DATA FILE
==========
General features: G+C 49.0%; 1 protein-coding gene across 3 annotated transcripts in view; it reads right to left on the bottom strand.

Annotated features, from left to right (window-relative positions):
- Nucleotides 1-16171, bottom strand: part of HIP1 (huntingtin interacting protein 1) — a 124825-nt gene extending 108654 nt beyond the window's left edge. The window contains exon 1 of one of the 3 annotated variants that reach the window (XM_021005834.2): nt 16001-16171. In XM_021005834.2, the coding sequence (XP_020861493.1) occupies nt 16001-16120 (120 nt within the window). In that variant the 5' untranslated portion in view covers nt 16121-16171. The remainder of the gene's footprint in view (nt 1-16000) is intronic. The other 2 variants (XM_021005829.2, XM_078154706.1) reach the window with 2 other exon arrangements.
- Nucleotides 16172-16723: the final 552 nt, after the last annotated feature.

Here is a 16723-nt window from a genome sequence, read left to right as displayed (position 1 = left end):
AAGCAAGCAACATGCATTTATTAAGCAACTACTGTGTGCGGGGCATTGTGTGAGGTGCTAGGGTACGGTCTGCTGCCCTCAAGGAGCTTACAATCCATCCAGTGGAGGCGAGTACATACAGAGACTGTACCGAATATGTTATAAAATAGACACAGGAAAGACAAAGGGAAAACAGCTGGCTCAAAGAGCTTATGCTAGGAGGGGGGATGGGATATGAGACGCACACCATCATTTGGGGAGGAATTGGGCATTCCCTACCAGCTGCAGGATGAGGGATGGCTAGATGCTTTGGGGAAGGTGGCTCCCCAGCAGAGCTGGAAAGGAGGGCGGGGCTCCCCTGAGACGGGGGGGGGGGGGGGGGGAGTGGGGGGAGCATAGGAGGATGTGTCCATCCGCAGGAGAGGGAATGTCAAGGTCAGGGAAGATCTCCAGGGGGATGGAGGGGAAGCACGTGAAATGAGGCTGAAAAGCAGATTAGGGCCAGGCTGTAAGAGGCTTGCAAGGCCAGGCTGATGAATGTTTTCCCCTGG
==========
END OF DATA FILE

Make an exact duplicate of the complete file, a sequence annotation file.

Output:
General features: G+C 49.0%; 1 protein-coding gene across 3 annotated transcripts in view; it reads right to left on the bottom strand.

Annotated features, from left to right (window-relative positions):
- Nucleotides 1-16171, bottom strand: part of HIP1 (huntingtin interacting protein 1) — a 124825-nt gene extending 108654 nt beyond the window's left edge. The window contains exon 1 of one of the 3 annotated variants that reach the window (XM_021005834.2): nt 16001-16171. In XM_021005834.2, the coding sequence (XP_020861493.1) occupies nt 16001-16120 (120 nt within the window). In that variant the 5' untranslated portion in view covers nt 16121-16171. The remainder of the gene's footprint in view (nt 1-16000) is intronic. The other 2 variants (XM_021005829.2, XM_078154706.1) reach the window with 2 other exon arrangements.
- Nucleotides 16172-16723: the final 552 nt, after the last annotated feature.

Here is a 16723-nt window from a genome sequence, read left to right as displayed (position 1 = left end):
AAGCAAGCAACATGCATTTATTAAGCAACTACTGTGTGCGGGGCATTGTGTGAGGTGCTAGGGTACGGTCTGCTGCCCTCAAGGAGCTTACAATCCATCCAGTGGAGGCGAGTACATACAGAGACTGTACCGAATATGTTATAAAATAGACACAGGAAAGACAAAGGGAAAACAGCTGGCTCAAAGAGCTTATGCTAGGAGGGGGGATGGGATATGAGACGCACACCATCATTTGGGGAGGAATTGGGCATTCCCTACCAGCTGCAGGATGAGGGATGGCTAGATGCTTTGGGGAAGGTGGCTCCCCAGCAGAGCTGGAAAGGAGGGCGGGGCTCCCCTGAGACGGGGGGGGGGGGGGGGGGAGTGGGGGGAGCATAGGAGGATGTGTCCATCCGCAGGAGAGGGAATGTCAAGGTCAGGGAAGATCTCCAGGGGGATGGAGGGGAAGCACGTGAAATGAGGCTGAAAAGCAGATTAGGGCCAGGCTGTAAGAGGCTTGCAAGGCCAGGCTGATGAATGTTTTCCCCTGG